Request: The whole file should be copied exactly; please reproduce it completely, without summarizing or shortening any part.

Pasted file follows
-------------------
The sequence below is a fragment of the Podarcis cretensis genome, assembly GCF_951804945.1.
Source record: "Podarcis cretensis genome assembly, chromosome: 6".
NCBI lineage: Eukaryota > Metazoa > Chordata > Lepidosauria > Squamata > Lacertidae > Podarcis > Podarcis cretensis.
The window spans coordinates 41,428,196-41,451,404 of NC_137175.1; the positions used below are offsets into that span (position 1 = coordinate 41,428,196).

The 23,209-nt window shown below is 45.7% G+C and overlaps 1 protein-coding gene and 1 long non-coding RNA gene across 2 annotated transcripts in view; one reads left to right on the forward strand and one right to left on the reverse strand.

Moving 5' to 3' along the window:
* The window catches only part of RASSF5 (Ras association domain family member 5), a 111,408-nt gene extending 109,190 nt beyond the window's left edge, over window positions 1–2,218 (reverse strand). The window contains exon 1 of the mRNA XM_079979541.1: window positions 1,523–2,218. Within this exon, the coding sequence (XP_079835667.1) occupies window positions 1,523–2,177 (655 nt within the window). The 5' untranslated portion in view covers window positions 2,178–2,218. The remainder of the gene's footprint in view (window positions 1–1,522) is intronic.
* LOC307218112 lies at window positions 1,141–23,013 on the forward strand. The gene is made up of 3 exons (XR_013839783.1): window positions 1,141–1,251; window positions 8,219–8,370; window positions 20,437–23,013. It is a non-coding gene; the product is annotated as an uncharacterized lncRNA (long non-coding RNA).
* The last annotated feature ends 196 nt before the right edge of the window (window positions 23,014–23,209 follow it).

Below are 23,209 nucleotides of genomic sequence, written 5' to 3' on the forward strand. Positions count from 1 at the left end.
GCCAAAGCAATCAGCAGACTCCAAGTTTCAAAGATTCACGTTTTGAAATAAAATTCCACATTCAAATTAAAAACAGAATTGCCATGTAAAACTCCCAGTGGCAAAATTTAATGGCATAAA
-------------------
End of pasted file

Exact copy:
The sequence below is a fragment of the Podarcis cretensis genome, assembly GCF_951804945.1.
Source record: "Podarcis cretensis genome assembly, chromosome: 6".
NCBI lineage: Eukaryota > Metazoa > Chordata > Lepidosauria > Squamata > Lacertidae > Podarcis > Podarcis cretensis.
The window spans coordinates 41,428,196-41,451,404 of NC_137175.1; the positions used below are offsets into that span (position 1 = coordinate 41,428,196).

The 23,209-nt window shown below is 45.7% G+C and overlaps 1 protein-coding gene and 1 long non-coding RNA gene across 2 annotated transcripts in view; one reads left to right on the forward strand and one right to left on the reverse strand.

Moving 5' to 3' along the window:
* The window catches only part of RASSF5 (Ras association domain family member 5), a 111,408-nt gene extending 109,190 nt beyond the window's left edge, over window positions 1–2,218 (reverse strand). The window contains exon 1 of the mRNA XM_079979541.1: window positions 1,523–2,218. Within this exon, the coding sequence (XP_079835667.1) occupies window positions 1,523–2,177 (655 nt within the window). The 5' untranslated portion in view covers window positions 2,178–2,218. The remainder of the gene's footprint in view (window positions 1–1,522) is intronic.
* LOC307218112 lies at window positions 1,141–23,013 on the forward strand. The gene is made up of 3 exons (XR_013839783.1): window positions 1,141–1,251; window positions 8,219–8,370; window positions 20,437–23,013. It is a non-coding gene; the product is annotated as an uncharacterized lncRNA (long non-coding RNA).
* The last annotated feature ends 196 nt before the right edge of the window (window positions 23,014–23,209 follow it).

Below are 23,209 nucleotides of genomic sequence, written 5' to 3' on the forward strand. Positions count from 1 at the left end.
GCCAAAGCAATCAGCAGACTCCAAGTTTCAAAGATTCACGTTTTGAAATAAAATTCCACATTCAAATTAAAAACAGAATTGCCATGTAAAACTCCCAGTGGCAAAATTTAATGGCATAAA